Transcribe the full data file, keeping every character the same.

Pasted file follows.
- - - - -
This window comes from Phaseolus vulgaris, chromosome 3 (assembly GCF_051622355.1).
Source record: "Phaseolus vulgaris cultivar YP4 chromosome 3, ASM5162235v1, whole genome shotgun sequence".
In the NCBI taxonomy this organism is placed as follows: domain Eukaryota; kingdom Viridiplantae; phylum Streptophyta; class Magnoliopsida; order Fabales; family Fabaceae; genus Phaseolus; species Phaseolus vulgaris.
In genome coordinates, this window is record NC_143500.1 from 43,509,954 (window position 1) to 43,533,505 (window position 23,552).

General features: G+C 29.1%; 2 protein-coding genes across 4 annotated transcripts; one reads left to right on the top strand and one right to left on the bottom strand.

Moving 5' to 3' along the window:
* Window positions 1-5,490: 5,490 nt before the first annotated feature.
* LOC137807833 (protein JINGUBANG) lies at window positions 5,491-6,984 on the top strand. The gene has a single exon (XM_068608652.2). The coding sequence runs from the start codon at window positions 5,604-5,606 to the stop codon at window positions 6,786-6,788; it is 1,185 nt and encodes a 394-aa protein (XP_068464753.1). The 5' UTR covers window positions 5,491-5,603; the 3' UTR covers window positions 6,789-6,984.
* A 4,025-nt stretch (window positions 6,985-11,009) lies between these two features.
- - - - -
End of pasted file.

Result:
This window comes from Phaseolus vulgaris, chromosome 3 (assembly GCF_051622355.1).
Source record: "Phaseolus vulgaris cultivar YP4 chromosome 3, ASM5162235v1, whole genome shotgun sequence".
In the NCBI taxonomy this organism is placed as follows: domain Eukaryota; kingdom Viridiplantae; phylum Streptophyta; class Magnoliopsida; order Fabales; family Fabaceae; genus Phaseolus; species Phaseolus vulgaris.
In genome coordinates, this window is record NC_143500.1 from 43,509,954 (window position 1) to 43,533,505 (window position 23,552).

General features: G+C 29.1%; 2 protein-coding genes across 4 annotated transcripts; one reads left to right on the top strand and one right to left on the bottom strand.

Moving 5' to 3' along the window:
* Window positions 1-5,490: 5,490 nt before the first annotated feature.
* LOC137807833 (protein JINGUBANG) lies at window positions 5,491-6,984 on the top strand. The gene has a single exon (XM_068608652.2). The coding sequence runs from the start codon at window positions 5,604-5,606 to the stop codon at window positions 6,786-6,788; it is 1,185 nt and encodes a 394-aa protein (XP_068464753.1). The 5' UTR covers window positions 5,491-5,603; the 3' UTR covers window positions 6,789-6,984.
* A 4,025-nt stretch (window positions 6,985-11,009) lies between these two features.